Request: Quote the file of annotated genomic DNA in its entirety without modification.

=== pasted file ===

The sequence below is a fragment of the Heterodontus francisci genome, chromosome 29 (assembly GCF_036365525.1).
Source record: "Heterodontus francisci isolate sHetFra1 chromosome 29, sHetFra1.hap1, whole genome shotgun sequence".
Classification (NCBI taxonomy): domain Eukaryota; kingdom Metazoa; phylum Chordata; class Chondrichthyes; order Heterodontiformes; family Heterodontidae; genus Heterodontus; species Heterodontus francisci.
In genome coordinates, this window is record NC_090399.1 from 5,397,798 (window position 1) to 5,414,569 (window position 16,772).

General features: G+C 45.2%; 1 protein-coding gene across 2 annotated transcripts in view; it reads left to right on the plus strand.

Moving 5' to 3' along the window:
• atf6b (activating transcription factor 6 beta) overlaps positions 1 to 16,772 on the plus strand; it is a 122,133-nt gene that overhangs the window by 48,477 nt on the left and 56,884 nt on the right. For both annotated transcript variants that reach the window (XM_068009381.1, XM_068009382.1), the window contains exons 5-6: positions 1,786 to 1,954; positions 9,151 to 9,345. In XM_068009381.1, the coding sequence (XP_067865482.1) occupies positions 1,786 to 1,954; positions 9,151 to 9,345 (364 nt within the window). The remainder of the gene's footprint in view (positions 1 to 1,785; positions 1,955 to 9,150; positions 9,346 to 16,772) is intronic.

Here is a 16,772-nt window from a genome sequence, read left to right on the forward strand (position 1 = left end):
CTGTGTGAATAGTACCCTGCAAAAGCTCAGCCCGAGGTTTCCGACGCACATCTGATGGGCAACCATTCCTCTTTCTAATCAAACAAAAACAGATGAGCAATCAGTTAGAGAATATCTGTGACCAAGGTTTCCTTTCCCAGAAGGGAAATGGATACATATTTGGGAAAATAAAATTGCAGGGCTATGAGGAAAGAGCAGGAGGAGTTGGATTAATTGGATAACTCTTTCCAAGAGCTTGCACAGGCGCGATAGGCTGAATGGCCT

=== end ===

The sequence below is a fragment of the Heterodontus francisci genome, chromosome 29 (assembly GCF_036365525.1).
Source record: "Heterodontus francisci isolate sHetFra1 chromosome 29, sHetFra1.hap1, whole genome shotgun sequence".
Classification (NCBI taxonomy): domain Eukaryota; kingdom Metazoa; phylum Chordata; class Chondrichthyes; order Heterodontiformes; family Heterodontidae; genus Heterodontus; species Heterodontus francisci.
In genome coordinates, this window is record NC_090399.1 from 5,397,798 (window position 1) to 5,414,569 (window position 16,772).

General features: G+C 45.2%; 1 protein-coding gene across 2 annotated transcripts in view; it reads left to right on the plus strand.

Moving 5' to 3' along the window:
• atf6b (activating transcription factor 6 beta) overlaps positions 1 to 16,772 on the plus strand; it is a 122,133-nt gene that overhangs the window by 48,477 nt on the left and 56,884 nt on the right. For both annotated transcript variants that reach the window (XM_068009381.1, XM_068009382.1), the window contains exons 5-6: positions 1,786 to 1,954; positions 9,151 to 9,345. In XM_068009381.1, the coding sequence (XP_067865482.1) occupies positions 1,786 to 1,954; positions 9,151 to 9,345 (364 nt within the window). The remainder of the gene's footprint in view (positions 1 to 1,785; positions 1,955 to 9,150; positions 9,346 to 16,772) is intronic.

Here is a 16,772-nt window from a genome sequence, read left to right on the forward strand (position 1 = left end):
CTGTGTGAATAGTACCCTGCAAAAGCTCAGCCCGAGGTTTCCGACGCACATCTGATGGGCAACCATTCCTCTTTCTAATCAAACAAAAACAGATGAGCAATCAGTTAGAGAATATCTGTGACCAAGGTTTCCTTTCCCAGAAGGGAAATGGATACATATTTGGGAAAATAAAATTGCAGGGCTATGAGGAAAGAGCAGGAGGAGTTGGATTAATTGGATAACTCTTTCCAAGAGCTTGCACAGGCGCGATAGGCTGAATGGCCT